Research
Print page Print page
Switch language
The Capital Region of Denmark - a part of Copenhagen University Hospital
Published

A hierarchy of patient-reported outcomes for meta-analysis of knee osteoarthritis trials: empirical evidence from a survey of high impact journals

Research output: Contribution to journalReviewResearchpeer-review

DOI

  1. Adherence to methotrexate in rheumatoid arthritis: a danish nationwide cohort study

    Research output: Contribution to journalJournal articleResearchpeer-review

  2. Antibodies to infliximab and adalimumab in patients with rheumatoid arthritis in clinical remission: a cross-sectional study

    Research output: Contribution to journalJournal articleResearchpeer-review

  3. Pain Sensitisation in Women with Active Rheumatoid Arthritis: A Comparative Cross-Sectional Study

    Research output: Contribution to journalJournal articleResearchpeer-review

  1. Prognostic factors for work disability in patients with chronic widespread pain and fibromyalgia: protocol for a cohort study

    Research output: Contribution to journalJournal articleResearchpeer-review

  2. Serum urate as a proposed surrogate outcome measure in gout trials: From the OMERACT working group

    Research output: Contribution to journalReviewResearchpeer-review

  3. The evolution of instrument selection for inclusion in core outcome sets at OMERACT: Filter 2.2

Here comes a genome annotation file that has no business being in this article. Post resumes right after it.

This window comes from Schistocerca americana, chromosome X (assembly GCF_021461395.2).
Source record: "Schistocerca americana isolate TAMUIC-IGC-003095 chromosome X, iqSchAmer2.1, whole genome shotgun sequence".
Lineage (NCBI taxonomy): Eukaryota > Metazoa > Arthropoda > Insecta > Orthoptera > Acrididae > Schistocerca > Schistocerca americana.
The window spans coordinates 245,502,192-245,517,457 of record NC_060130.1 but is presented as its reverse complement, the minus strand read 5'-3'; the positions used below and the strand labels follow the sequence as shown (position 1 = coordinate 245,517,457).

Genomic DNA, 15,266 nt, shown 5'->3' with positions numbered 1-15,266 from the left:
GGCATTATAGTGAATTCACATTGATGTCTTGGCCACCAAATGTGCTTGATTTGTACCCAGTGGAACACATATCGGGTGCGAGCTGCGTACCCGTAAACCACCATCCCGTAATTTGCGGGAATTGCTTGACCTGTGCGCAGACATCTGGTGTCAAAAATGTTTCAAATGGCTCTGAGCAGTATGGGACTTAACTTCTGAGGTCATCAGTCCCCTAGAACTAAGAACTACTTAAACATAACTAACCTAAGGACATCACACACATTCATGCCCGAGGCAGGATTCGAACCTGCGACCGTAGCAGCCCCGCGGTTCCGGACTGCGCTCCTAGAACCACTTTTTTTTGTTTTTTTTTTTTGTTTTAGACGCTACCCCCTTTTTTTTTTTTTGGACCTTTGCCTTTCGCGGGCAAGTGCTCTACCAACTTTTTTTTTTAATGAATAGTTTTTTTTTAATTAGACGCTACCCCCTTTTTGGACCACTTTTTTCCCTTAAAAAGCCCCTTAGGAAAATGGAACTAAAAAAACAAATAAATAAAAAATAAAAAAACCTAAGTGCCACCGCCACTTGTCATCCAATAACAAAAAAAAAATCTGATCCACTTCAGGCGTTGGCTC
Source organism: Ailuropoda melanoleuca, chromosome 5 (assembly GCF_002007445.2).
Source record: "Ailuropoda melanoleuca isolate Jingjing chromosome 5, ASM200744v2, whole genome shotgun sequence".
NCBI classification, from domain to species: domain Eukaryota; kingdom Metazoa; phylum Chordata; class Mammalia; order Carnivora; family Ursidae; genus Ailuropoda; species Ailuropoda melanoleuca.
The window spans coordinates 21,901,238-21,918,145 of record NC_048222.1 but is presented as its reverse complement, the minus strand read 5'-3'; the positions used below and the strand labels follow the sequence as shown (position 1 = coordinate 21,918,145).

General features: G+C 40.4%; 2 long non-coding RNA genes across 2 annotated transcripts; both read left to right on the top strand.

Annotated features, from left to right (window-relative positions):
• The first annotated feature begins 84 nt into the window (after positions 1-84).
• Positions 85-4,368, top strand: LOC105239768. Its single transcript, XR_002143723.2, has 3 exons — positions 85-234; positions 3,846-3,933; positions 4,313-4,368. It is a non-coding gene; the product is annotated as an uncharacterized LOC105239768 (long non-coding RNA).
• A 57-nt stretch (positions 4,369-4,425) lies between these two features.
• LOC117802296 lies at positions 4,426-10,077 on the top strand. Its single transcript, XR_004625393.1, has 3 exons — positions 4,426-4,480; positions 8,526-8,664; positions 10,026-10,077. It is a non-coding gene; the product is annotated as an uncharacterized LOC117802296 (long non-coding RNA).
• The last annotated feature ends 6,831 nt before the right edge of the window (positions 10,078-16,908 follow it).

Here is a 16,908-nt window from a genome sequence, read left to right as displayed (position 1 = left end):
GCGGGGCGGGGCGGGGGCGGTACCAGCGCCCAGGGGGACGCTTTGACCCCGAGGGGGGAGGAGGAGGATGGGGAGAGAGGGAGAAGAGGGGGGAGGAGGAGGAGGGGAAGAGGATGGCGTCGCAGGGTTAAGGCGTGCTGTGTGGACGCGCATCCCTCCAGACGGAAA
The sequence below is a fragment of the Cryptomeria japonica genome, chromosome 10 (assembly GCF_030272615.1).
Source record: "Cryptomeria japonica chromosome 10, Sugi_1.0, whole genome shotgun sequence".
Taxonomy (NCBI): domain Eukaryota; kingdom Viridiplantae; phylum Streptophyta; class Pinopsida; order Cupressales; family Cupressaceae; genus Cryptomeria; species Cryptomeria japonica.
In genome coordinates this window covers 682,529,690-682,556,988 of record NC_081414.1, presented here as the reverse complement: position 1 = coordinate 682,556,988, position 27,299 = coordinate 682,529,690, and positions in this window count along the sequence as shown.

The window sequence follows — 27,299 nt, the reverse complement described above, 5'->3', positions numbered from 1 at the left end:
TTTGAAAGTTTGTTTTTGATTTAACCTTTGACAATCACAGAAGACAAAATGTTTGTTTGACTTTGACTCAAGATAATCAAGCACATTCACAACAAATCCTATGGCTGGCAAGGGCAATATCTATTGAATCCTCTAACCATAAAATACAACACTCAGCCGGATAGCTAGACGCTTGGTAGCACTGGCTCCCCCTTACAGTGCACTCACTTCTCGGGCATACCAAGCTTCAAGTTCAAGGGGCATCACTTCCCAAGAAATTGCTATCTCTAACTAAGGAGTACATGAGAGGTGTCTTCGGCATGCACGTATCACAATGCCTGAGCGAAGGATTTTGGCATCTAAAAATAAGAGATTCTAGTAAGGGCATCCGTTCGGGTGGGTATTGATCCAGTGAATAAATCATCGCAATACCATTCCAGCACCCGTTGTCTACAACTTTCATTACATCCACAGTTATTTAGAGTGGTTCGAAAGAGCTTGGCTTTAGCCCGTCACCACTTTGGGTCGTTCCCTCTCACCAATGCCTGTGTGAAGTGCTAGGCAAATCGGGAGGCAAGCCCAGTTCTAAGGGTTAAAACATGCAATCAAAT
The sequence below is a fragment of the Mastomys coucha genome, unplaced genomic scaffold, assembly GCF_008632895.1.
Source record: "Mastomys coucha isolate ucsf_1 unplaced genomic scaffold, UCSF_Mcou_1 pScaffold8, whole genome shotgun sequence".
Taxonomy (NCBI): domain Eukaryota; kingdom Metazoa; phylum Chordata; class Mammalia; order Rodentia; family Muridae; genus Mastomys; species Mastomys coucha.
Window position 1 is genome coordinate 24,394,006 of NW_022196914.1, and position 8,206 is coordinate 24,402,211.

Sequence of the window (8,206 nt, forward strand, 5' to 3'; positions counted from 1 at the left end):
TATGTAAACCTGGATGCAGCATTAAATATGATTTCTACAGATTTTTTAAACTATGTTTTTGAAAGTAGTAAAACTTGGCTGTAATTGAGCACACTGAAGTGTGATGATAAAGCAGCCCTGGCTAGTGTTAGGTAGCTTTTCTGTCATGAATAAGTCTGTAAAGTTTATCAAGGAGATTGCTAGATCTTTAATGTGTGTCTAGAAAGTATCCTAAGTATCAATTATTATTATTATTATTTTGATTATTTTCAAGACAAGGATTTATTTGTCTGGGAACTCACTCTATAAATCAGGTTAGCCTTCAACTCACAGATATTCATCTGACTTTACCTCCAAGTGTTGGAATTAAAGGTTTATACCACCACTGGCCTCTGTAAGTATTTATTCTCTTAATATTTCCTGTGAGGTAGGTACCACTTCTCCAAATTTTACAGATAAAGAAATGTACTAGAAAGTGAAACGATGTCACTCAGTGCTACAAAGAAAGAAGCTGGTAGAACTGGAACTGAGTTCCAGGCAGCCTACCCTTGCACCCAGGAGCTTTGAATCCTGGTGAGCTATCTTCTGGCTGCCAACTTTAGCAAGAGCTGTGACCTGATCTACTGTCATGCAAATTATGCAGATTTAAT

Research output: Contribution to journalJournal articleResearchpeer-review

View graph of relations
Objectives. To develop a prioritised list based on responsiveness for extracting patient-reported outcomes (PROs) measuring pain and disability for performing meta-analyses in knee osteoarthritis (OA). Methods. A systematic search was conducted in 20 highest impact factor general and rheumatology journals chosen a priori. Eligible studies were randomised controlled trials, using two or more PROs measuring pain and/or disability. Results. A literature search identified 402 publications and 38 trials were included, resulting in 54 randomised comparisons. Thirty-five trials had sufficient data on pain and 15 trials on disability. The WOMAC "pain" and "function" subscales were the most responsive composite scores. The following list was developed. Pain: (1) WOMAC "pain" subscale, (2) pain during activity (VAS), (3) pain during walking (VAS), (4) general knee pain (VAS), (5) pain at rest (VAS), (6) other composite pain scales, and (7) other single item measures. Disability: (1) WOMAC "function" subscale, (2) SF-36 "physical function" subscale, (3) SF-36 (Physical composite score), and (4) Other composite disability scores. Conclusions. As choosing the PRO most favourable for the intervention from individual trials can lead to biased estimates, using a prioritised list as developed in this study is recommended to reduce risk of biased selection of PROs in meta-analyses.
Original languageEnglish
JournalArthritis
Volume2012
Pages (from-to)136245
DOIs
Publication statusPublished - 2012

ID: 36796039